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18th October 1939, London: Admiral ERG Evans, Regional Commissioner for London Civil Defence, inspects gas detection workers during his visit to Paddington, London.

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Staff, wearing gas masks, play cricket outside Chancery Lane offices in London during the Blitz, 1940s

Patriotic propaganda poster, London, September 1939 (Photo by Keystone-France/Gamma-Keystone via Getty Images)

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British recruits are drilled in HydePark, London, before going to the fields of war.

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Preparations being made to fly the Union Flag from the flagpole atop Victoria Tower, Palace of Westminster. This is 1945 and the camera has caught a glimpse of one of the three emergency bridges thrown across the Thames during WW2.

Matilda tanks driving down Park Lane, London, May 1940

THE INFANTRY TANK MK II (A12) MATILDA II

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Royal Tank Regiment Matilda tanks passing through a London street, circa 1941.

THE INFANTRY TANK MK II (A12) MATILDA II

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24th May 1941: A police band playing outside Mansion House in London as part of War Weapons Week. (Photo by Fox Photos/Getty Images)

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U.K. A group of people checking the addresses attached to a traffic light, a novel 'change of address bureaux' for many bombed out businesses in the City of London during the blitz, January, 1941 // Photo by Keystone/Getty Images)

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12th May 1941: Buildings devastated during air raids near the dome of St Paul's Cathedral in the City. (Photo by Topical Press Agency/Getty Images)

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Violet Attlee, wife of the Deputy Prime Minister, prepares to go out in her Y.M.C.A. canteen, in London, on Feb. 9, 1944.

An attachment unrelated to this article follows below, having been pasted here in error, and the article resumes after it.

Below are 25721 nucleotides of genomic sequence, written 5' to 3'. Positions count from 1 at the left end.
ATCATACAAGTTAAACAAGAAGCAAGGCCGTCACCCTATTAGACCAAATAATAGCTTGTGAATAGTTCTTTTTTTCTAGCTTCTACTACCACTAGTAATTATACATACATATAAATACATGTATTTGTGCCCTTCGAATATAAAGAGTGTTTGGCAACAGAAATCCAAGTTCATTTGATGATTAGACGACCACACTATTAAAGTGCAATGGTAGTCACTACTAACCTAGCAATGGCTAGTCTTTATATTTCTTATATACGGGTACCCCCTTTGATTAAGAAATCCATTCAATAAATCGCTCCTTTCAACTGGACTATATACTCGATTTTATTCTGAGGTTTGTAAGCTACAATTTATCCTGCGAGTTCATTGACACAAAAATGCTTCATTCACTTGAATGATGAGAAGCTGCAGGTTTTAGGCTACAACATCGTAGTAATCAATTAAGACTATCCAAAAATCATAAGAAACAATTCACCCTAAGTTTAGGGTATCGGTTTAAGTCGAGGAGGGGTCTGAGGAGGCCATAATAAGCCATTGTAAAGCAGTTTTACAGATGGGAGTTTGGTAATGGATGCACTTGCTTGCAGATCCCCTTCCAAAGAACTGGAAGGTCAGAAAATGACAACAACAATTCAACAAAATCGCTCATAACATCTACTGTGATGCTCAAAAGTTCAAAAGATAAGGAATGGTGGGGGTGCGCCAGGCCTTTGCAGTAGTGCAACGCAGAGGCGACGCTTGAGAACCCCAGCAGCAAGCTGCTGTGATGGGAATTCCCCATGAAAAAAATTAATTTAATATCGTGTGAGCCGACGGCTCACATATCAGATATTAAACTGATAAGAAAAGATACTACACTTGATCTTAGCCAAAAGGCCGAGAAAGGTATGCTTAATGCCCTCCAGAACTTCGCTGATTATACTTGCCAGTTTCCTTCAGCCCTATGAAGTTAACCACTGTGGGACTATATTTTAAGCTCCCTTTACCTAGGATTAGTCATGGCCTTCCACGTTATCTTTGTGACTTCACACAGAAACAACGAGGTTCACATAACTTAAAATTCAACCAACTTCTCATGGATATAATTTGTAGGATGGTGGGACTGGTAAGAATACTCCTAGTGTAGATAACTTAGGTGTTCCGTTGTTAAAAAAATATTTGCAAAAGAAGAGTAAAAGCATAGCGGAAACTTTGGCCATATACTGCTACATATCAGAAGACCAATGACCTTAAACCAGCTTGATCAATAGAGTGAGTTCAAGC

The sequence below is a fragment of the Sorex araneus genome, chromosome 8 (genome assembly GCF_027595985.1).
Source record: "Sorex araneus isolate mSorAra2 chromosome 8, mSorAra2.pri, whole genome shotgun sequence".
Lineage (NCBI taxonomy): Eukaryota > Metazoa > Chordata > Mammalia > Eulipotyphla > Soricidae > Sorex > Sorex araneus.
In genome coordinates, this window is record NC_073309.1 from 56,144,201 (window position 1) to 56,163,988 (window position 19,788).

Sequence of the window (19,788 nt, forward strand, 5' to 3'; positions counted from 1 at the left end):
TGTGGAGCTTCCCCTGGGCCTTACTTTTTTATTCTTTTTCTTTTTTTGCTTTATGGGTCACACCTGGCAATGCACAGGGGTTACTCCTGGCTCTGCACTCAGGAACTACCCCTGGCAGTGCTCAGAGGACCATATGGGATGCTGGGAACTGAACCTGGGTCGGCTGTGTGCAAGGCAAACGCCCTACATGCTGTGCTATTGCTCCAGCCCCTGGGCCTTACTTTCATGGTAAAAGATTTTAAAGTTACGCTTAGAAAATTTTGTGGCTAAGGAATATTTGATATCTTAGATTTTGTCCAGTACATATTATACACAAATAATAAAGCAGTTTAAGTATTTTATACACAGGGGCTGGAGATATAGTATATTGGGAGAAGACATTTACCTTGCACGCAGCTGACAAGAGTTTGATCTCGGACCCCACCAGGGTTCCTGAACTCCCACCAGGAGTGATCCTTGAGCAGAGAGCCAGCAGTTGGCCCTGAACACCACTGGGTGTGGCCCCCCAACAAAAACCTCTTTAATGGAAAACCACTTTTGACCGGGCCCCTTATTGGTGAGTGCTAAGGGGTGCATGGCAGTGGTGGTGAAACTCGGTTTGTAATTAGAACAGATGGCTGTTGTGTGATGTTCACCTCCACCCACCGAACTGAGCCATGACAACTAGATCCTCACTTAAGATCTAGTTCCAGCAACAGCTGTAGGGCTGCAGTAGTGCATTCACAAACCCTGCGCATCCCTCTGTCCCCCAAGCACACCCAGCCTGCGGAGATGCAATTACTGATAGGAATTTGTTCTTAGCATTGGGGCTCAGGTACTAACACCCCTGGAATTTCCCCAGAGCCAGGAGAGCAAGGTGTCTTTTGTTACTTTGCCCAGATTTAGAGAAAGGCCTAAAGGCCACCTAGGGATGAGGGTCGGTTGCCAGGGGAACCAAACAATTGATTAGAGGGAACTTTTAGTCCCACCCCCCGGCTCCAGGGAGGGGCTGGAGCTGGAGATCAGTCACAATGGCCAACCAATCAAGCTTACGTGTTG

Mobile Canteens Of World War 2 (1939-1945) | Flashbak

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World War Two, London, England, September 3rd 1939, People reading newspapers while waiting outside 10 Downing Street to hear the Declaration of War following the German invasion of Poland (Photo by Popperfoto/Getty Images)

Bomb damage outside Mansion House, 1941 by London Metropolitan Archives, via Flickr

Sheltering Underground During the Blitz Islington London Photographic Print

Historical Photos: WW2 Blitz London - A view of London's Onslow Square, showing the ablution and mess huts which have been constructed in the road to house the builders of the 'Blitz Repair Squad'. A team of builders who have come to London from various parts of the country to help repair damage caused by V1 flying bombs. The camp was originally intended for use by refugees from Normandy, but is used instead by the building teams, who are billeted in many of the houses around the Square.

Historical Photos: WW2 Blitz London

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1941, Westminister, London - mock gas attack. The gas rescue party cover their rubber boots with bleach paste to clean them (Photo by Popperfoto/Getty Images)

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Lewisham in 1944. Site of the Marks and Spencer bombing

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Aftermath of the V2 bombing of Woolworth's at New Cross in November 1944

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The Arsenal Stadium at Highbury will not be available for football during the war and has been converted by Islington Borough Council to a physical training centre. Arsenal players and staff will be training ARP workers. Arriving in tin hats for ARP training are, left to right, Cliff Bastin, Arsenal and England manager Tom Whittaker, George Male and goalkeeper George Marks, 13th October 1939. (Photo by Reg Speller/Fox Photos/Getty Images)

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When I found out this was a WWII motto to live by during the bombing of London; I became fascinated! The Brits do have a stiff upper lip!

A Mommy Montage: 27 on 27

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Camp: The HAC mobilising in the Artillery Garden in London in September 1914. Two HAC infantry battalions and five batteries fought in the Great War

April 16, 1941: Under the instruction of the General Manager, the staff of a main London station of the Southern Railway, work in their gas masks at regular periods.' (Photo by Planet News Archive/SSPL/Getty Images)

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14 November, 1941: War or no war, London stores are determined to have their usual pre-war Christmas season and display.' (Photo by Planet News Archive/SSPL/Getty Images)

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A photograph entitled 'First War Baby gets his Gas Mask', taken in September 1939 by Harold Tomlin for the Daily Herald. Neville Mooney was born on the morning of 3 September 1939, just as Neville Chamberlain was announcing that Britain was at war with Germany.